Board diversity has become an increasingly hot-button issue in the past several years, an observation that will come as no surprise for anyone following corporate governance. A few years ago, advocacy groups and pension funds started building initiatives around board diversity, which progressed to more overt discussion around the critical influence of board composition on shareholder evaluations from the largest institutional investors. In 2017, this has culminated with explicit guidelines and voting behaviors from the world’s largest asset managers.
Coupled with the fact that research has repeatedly shown that companies with diverse boards perform better, qualitatively a variety of perspectives opens conversation and brings in additional viewpoints that expand the ways of thinking from the top down at an organization. Despite these trends, progress continues to be slow.
Senior Advisor, Board Governance
KPMG’S BOARD LEADERSHIP CENTER
SEMLER BROSSY CONSULTING GROUP
In response to these market factors, as well as in an effort to represent a diversifying base of shareholders, employees and customers, many companies are making the effort to disclose the diverse backgrounds and experiences of their board.
Data on board diversity is scant, given that there is no requirement to disclose this information about directors. Former SEC Chairwoman Mary Jo White brought this issue to the forefront during her tenure, suggesting that rules be set to provide more information about executives and board members. But those regulations never made it to the proposal stage, and with the current Commission focused on other regulatory issues, it does not seem likely to be on the agenda for some time again.
Meanwhile, U.S. House of Representatives Congresswoman Carolyn Maloney from the state of New York proposed a bill in March 2017 called the “Gender Diversity in Corporate Leadership Act.” According to Maloney’s announcement, “the new legislation [is] modeled on policies in Canada and Australia [and] would instruct the SEC to recommend strategies for increasing women’s representation on corporate boards. The bill also requires companies to report their policies to encourage the nomination of women for board seats as well, as the proportion of women on their board and in senior executive leadership.”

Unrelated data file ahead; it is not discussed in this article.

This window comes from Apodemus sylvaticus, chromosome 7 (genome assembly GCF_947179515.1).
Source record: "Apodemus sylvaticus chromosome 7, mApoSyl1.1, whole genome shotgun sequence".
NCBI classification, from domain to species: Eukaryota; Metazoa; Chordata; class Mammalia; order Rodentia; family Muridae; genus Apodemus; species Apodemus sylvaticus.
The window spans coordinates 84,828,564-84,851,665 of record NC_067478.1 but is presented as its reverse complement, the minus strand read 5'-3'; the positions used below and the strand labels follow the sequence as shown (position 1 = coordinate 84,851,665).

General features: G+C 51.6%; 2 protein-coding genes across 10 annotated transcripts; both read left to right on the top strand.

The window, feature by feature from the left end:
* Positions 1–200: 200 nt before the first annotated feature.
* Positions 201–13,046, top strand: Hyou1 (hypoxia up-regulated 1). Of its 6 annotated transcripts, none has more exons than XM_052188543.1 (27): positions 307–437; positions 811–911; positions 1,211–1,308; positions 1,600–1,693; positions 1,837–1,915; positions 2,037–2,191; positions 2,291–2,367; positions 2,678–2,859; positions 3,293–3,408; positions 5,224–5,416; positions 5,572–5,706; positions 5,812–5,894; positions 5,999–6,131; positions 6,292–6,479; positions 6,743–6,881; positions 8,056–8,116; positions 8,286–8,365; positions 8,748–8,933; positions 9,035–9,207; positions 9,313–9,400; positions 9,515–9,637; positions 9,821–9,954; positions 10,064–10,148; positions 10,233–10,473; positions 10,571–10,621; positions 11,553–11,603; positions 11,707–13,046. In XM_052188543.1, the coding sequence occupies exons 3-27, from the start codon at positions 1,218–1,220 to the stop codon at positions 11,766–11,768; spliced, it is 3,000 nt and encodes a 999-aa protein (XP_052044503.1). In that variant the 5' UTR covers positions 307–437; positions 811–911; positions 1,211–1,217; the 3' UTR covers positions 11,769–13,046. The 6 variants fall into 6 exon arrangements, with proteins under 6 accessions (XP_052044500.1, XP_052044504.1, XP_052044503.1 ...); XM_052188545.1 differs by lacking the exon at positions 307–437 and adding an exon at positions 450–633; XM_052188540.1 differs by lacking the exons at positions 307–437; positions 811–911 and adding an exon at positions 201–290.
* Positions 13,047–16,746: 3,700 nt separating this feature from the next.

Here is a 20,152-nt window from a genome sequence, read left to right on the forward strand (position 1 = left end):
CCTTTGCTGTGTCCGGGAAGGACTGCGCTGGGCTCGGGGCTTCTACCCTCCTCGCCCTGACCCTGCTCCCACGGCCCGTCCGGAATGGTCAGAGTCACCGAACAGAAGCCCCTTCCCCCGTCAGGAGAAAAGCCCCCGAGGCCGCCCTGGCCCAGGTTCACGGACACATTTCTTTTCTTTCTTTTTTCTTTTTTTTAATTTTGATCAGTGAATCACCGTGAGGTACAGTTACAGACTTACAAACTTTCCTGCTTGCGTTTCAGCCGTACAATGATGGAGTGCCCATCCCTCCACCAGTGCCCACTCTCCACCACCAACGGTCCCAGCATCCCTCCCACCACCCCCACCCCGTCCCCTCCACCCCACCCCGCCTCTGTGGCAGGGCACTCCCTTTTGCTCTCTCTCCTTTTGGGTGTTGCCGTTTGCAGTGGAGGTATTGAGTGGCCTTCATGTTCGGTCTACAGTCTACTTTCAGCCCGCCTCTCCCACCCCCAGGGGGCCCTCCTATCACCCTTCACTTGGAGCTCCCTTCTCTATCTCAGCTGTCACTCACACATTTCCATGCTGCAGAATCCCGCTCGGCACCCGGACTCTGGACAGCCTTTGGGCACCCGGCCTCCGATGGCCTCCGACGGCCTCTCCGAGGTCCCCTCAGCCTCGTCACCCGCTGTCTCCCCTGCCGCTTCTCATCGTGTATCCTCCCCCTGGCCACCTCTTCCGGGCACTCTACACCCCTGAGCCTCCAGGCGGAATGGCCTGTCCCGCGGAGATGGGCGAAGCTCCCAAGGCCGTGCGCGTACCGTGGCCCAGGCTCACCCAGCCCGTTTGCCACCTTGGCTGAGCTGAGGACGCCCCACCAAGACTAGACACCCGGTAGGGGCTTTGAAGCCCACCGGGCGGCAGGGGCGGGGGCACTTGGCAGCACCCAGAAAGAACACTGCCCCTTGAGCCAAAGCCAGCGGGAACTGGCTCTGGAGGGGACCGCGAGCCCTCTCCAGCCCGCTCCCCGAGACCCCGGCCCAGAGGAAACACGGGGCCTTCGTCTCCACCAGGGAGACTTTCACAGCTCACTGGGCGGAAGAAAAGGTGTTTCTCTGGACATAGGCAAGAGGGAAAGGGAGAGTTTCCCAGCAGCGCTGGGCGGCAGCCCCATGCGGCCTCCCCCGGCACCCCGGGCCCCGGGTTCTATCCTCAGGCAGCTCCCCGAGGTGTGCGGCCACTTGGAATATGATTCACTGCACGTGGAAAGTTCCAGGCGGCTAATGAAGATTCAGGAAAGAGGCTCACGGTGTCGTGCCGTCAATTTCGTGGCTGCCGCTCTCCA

With no official movement on these initiatives, the investor community and the public at large is left with what companies voluntarily share about the composition of their boards. The good news is that more than 40% of companies in the Equilar 500—a group of companies comprising the largest U.S.-listed public companies by revenue, weighted by industry sector to resemble similar large-cap indices—disclose some level of diversity on their boards of directors. Just over 45% of companies disclose composition with respect to gender, and 39.8% of companies disclose diversity in terms of ethnicity or race (Figures 1 & 2).
These disclosures can vary widely, but they all explicitly included information that pointed to the number or percentage of directors that have a diverse background in these categories.
For example, disclosures such as UPS specifically included the background of individual directors:
“Our 12 director nominees include a diverse range of individuals, including three women, one African-American, two nominees who are European and a nominee who spent his entire career in Asia. We also have a great degree of age diversity among our nominees, with our directors’ ages ranging between 46 and 71 years.” (Proxy statement filed 3/13/17, p.13)
Meanwhile, others had a more general overview, such as Johnson & Johnson:
“Diverse Identities = 50% Women, Hispanic, and African-American Nominees” (Proxy filed 3/15/17, p.15)
Regardless, these types of disclosures—while not yet a majority—have become relatively common.
“Study after study has demonstrated an association between business results and boards that include women, and investors are actively engaging with companies on gender diversity in light of this research,” said Susan Angele, Senior Advisor, Board Governance, KPMG’s Board Leadership Center.